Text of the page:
Book Review: “The Miseducation of Cameron Post” by Emily M. Danforth

I love the way that the model is posed in this shot. I’ve often been in a similar position during haying season– it allows you a “world view” of the hayfields that is just awesome.

Title: The Miseducation of Cameron Post

Author: Emily M. Danforth

Maturity Level: Upper YA. There are a few marginally explicit sex scenes and a lot of difficult concepts.

You May Like This Book if: you enjoy YA that’s written in a more adult/literary style;  you remember what it was like to be a teenager; you have an interest in LGBT issues.

You May NOT Like This Book if: you don’t enjoy literary fiction.

Cameron Post is your average teenage girl, devoted to swimming and old movies. But on the day her parents die in a sudden and violent accident, Cameron is busy shattering the status quo of her tiny-town-in-Montana life in a big way: kissing Irene Klauson in a hay loft. Suddenly and orphan, Cameron moves in with her super-conservative Aunt Ruth and tries to forget all about that day, hiding her sexuality in an attempt to blend in. Until Coley Taylor comes swooping in, that is, and Cameron can no longer hide.

This book was beautiful in so many ways. It was poignant and heartbreaking, with just enough humor mixed in to lighten the darkness. The whole “de-gaying facility” subplot was handled very well, with some really obvious research and care given to its portrayal. There is not a character in this book who is not wonderfully flawed and yet totally relatable, and the world is also drawn in such a way that you have no doubt where you are.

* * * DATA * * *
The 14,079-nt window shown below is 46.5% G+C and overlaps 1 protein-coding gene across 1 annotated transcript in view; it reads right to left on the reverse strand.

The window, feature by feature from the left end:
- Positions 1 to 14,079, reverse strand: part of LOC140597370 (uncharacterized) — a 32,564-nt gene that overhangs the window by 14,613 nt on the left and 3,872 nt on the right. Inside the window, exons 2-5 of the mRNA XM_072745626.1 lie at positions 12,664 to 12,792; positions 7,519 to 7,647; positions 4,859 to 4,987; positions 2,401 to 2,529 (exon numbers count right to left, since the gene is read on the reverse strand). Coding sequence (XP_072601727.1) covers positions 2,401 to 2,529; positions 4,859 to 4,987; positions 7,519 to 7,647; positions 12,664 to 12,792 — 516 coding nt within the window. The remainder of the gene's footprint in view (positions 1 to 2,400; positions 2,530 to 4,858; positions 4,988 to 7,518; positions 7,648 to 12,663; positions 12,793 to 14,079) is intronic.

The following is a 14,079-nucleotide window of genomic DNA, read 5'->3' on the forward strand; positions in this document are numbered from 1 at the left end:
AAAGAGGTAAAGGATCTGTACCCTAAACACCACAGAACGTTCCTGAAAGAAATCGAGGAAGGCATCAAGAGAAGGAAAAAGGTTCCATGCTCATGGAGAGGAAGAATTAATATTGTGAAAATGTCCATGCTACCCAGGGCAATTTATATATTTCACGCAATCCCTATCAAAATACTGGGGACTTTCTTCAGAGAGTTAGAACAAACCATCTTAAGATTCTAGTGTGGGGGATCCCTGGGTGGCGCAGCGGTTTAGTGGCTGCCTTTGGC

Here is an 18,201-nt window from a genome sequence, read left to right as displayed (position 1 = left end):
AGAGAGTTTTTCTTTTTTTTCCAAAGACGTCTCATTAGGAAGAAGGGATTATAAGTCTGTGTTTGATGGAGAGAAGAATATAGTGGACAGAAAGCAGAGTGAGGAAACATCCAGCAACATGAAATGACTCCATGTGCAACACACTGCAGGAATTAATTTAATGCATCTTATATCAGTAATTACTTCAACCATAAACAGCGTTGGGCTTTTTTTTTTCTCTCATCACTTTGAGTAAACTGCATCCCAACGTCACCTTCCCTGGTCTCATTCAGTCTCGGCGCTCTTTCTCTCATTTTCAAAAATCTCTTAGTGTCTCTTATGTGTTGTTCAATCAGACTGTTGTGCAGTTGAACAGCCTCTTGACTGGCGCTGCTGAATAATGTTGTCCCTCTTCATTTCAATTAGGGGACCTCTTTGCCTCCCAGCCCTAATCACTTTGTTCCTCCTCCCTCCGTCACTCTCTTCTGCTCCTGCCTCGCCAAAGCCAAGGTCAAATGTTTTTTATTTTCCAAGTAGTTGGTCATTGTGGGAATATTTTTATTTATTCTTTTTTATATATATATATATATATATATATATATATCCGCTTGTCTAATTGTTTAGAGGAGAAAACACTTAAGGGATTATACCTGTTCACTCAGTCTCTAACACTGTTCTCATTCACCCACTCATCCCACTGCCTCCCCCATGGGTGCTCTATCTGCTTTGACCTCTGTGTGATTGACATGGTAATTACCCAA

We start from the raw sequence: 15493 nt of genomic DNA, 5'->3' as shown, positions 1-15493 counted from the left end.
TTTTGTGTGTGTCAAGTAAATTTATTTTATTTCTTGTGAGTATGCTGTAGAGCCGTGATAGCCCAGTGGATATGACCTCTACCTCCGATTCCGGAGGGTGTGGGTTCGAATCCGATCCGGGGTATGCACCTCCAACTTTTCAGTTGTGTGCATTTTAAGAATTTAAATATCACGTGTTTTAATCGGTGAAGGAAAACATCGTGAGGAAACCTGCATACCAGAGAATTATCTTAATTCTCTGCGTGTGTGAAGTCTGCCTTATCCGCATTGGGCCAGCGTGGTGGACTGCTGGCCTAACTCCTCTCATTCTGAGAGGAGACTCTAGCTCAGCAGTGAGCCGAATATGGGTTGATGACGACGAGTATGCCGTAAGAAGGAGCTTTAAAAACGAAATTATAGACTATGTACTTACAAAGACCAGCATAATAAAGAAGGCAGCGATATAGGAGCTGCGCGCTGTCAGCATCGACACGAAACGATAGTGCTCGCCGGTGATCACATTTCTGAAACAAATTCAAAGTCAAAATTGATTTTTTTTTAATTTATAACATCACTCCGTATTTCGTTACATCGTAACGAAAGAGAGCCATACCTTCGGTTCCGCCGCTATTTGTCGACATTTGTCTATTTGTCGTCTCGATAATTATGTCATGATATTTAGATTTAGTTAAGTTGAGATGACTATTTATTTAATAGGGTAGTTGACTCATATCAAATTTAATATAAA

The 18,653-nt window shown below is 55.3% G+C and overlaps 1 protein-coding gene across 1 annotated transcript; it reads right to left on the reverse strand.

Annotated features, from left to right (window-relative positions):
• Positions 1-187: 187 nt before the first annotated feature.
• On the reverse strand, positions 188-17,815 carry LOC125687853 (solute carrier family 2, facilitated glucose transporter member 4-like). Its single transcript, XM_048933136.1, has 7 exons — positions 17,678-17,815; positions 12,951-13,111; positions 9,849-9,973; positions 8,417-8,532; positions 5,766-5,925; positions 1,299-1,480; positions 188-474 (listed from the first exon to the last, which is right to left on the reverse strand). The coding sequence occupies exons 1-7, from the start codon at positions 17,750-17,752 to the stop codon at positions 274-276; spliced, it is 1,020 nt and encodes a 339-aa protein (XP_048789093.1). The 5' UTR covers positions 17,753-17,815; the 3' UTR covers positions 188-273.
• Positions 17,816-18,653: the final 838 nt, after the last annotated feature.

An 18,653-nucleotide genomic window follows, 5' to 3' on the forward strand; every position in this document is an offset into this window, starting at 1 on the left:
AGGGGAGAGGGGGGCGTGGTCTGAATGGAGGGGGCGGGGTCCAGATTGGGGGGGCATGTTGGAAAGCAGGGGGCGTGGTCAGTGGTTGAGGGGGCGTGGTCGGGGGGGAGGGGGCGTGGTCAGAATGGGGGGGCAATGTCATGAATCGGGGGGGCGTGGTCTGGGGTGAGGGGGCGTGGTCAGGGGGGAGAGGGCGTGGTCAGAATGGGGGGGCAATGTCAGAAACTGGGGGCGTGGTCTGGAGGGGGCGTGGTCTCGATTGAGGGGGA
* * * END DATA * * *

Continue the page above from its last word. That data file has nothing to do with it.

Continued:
Overall, I really enjoyed this book. It has such a lovely feel to it, and I appreciate Danforth’s concise but lyrical prose. I’ll definitely be on the lookout for more of Danforth’s work in the future!

Pros

  • Attention to detail. Danforth has dropped us right into the 90’s-era Bible Belt culture without being preachy.
  • The leisurely pace. Rather than being draggy, it was a joy to read and savor.
  • Cameron and I could be friends in real life. She was likable without being perfect, and I ached for her loneliness and confusion, celebrated with her when she had her breakthrough, and generally identified with her despite our differences.
  • The Promise kids and the research that Danforth obviously did into these sorts of facilities.
  • Adam and the wonderful portrayal of the winkte concept.

Cons

  • Slightly slow-moving, and definitely written in a style more suited to adult literary than YA—but I can’t say I didn’t like it!

Favorite Scene (s):

  • Pg 311-394. The whole end bit ran the gamut from arresting to terrifying to beautiful, a raucous roller-coaster ride of emotion that left me stunned by its ferocity. Very well done.

Favorite Line (s):

  • “There was more than just one world beyond ours; there were hundreds and hundreds of them, and at 99 cents apiece, I could rent them all.” ~Pg 40
  • “It felt really good to do something that made no sense at all.”~ pg 71

Star Rating on Goodreads: 5 stars out of 5.

Final Grade:  A+. Transformative, sad, and poignant.